Borderline Personality Disorder,  Resources,  WHINE Book

What is your goal for your relationship?

What is your goal?
What is your goal?

I have recently made a realization about the other Non-BP writers and myself. I realized that our goals are completely different. When reading other books about being a loved one of a person with Borderline Personality Disorder (mainly those written by lay people, as opposed to professionals), I have found that essentially we fall into three categories. These categories are:

Those that are chiefly concerned with stopping the emotional abuse doled out by the person with BPD. This category is the largest of the three. Most books written about being a loved one of someone with BPD fall into this category. These books include: “Tears and Healing”, “Stop Walking on Eggshells”, “The Essential Family Guide”, “The Siren’s Song”, “Loving and Loathing”, “One Way Ticket to Kansas” and others. Typically these are written by ex-spouses as guides to getting out of emotionally abusive situations and protecting oneself from emotional abuse. Most of these have an emphasis on boundaries or limits, tough love and abusive dynamics (such as the victim-rescuer-perpetrator triangle or Stockholm Syndrome). If your goal is to stop the abuse directed at you from your loved one with BPD, I believe reading these books can help you do that; however, I don’t think you should expect to keep the relationship and, if you do keep the relationship, I wouldn’t expect that it would grow to be a close, loving relationship, you should look for a new one at The tools and techniques in these books will not help you build such a relationship with someone with BPD.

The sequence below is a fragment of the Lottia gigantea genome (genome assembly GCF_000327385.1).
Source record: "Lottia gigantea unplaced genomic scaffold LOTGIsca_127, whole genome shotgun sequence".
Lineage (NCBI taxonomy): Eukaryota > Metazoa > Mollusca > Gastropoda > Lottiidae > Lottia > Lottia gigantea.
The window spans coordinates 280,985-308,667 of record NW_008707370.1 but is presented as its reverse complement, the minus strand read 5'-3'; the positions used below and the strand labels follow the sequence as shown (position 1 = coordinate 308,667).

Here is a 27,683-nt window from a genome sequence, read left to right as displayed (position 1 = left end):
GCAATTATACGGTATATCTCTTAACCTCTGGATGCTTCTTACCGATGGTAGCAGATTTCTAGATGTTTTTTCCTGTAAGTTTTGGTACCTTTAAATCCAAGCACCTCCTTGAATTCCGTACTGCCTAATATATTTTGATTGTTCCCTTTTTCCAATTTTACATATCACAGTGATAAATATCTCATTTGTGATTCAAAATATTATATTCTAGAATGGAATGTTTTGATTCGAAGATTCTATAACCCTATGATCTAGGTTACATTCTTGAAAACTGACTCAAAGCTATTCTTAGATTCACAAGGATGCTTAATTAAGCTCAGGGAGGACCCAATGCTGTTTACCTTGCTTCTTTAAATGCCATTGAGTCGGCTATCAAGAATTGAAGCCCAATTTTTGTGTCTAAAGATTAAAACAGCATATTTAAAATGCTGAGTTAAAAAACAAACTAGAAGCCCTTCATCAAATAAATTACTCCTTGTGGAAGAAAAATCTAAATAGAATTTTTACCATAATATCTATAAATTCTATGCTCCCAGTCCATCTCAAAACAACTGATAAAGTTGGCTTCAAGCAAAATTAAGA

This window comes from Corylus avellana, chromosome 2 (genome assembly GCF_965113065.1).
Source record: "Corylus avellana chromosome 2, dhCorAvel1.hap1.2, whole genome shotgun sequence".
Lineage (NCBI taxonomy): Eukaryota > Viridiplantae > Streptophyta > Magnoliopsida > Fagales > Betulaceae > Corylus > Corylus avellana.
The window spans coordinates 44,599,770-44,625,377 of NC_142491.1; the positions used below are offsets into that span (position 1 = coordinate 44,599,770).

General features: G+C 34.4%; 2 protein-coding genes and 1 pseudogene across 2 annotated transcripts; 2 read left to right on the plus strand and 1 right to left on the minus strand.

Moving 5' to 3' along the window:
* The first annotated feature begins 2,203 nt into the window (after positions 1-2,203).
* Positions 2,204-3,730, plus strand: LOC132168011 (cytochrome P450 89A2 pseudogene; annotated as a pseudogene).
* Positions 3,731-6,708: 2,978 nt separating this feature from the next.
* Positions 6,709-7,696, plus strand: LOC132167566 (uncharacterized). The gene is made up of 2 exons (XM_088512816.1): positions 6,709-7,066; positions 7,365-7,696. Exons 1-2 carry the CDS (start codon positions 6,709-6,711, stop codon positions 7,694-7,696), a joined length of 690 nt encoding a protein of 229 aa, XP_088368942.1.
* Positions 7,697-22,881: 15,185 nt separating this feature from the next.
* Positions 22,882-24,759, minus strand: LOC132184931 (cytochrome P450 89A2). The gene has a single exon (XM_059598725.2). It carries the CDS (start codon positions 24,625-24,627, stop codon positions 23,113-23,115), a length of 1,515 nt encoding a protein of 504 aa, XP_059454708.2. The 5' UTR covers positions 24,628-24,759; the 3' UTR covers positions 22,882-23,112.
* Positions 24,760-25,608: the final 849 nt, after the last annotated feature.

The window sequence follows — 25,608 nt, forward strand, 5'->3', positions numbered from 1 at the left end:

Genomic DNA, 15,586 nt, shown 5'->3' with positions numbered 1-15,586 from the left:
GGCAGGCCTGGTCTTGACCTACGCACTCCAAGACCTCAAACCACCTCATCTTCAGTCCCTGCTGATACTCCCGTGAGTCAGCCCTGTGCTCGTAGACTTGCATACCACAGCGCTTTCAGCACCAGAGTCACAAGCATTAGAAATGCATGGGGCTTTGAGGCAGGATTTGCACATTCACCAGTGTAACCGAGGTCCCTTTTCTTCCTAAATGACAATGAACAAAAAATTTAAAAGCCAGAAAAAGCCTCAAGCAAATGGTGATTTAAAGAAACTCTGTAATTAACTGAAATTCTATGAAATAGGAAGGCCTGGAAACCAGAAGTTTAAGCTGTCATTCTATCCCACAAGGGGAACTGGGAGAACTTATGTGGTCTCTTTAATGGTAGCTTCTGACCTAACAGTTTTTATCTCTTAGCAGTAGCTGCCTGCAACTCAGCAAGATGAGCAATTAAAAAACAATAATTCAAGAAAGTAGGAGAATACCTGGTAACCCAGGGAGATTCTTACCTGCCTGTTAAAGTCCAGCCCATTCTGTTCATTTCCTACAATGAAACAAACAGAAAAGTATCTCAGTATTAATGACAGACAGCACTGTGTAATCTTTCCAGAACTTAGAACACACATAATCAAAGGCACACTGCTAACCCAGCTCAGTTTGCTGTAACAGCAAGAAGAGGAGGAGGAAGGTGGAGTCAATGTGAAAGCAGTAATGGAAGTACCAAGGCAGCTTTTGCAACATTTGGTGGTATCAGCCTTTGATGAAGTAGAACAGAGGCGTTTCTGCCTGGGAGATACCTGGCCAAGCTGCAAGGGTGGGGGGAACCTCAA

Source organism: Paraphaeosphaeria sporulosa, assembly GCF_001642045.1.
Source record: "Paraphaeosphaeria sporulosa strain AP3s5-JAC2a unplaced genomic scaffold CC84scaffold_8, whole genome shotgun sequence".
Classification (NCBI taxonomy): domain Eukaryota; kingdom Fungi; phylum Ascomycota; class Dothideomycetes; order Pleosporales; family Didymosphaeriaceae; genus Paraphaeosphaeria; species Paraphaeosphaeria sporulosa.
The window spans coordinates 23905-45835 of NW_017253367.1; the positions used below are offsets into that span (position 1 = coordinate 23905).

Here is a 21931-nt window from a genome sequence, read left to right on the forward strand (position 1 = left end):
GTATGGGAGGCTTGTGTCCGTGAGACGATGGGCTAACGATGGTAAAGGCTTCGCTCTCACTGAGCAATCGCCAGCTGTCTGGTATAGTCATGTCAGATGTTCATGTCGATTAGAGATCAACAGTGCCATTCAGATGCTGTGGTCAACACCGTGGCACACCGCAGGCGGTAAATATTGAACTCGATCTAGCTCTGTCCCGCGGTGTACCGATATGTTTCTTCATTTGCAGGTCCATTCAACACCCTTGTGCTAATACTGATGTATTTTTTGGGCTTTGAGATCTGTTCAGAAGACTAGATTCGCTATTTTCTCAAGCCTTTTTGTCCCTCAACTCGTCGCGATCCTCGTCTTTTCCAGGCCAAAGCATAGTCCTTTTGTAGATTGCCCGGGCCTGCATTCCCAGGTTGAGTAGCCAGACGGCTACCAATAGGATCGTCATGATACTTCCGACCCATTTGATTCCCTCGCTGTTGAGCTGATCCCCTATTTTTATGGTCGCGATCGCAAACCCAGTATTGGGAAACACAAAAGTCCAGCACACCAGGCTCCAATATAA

Those that are written by people who have recovered from BPD and wish to promote a better understanding of the disorder. These books include those by Rachel Reiland, A.J. Mahari, Tami Green and others. I find these books to be helpful for the intended purpose. It certainly helps a loved one understand what it feels like to have the disorder. However, read this if you want to know how one can do to build a loving relationship with a person with BPD. These books are inspirational for people who want to recover from BPD, but I don’t feel they provide the complete picture when it comes to the loved ones.

Those that promote an effective, skillful path to building a loving relationship with someone with BPD. As far as I can tell, I am the only “lay person” in this category. There are some professional books, such as “New Hope for BPD,” which attempt to achieve this goal, but no other first-hand experience books that I have found other than my two books, “When Hope is Not Enough” and “But I Love You”. If your goal is staying with your loved one with BPD and building a loving, compassionate relationship, I think I am your only choice.

I implore you to consider your goals and choose your path accordingly.


  • John Lucas

    Not to knock the considerable wisdom and help I found from your book and google group, Bon, but it just struck me how unbelievable it is that you are the only option for people who want to learn to build a relationship with their loved ones with BPD. I suppose there is DBT-FST but I agree, I can’t think of another single lay person who has written a book for this purpose. Shocking, especially given the prevalence of BPD.

  • Bon Dobbs

    Well, I haven’t been able to find a non-professional book (first-hand account) that actually encourages someone to stay and apply skills. Maybe there is one I am not aware of?

Leave a Reply

This site uses Akismet to reduce spam. Learn how your comment data is processed.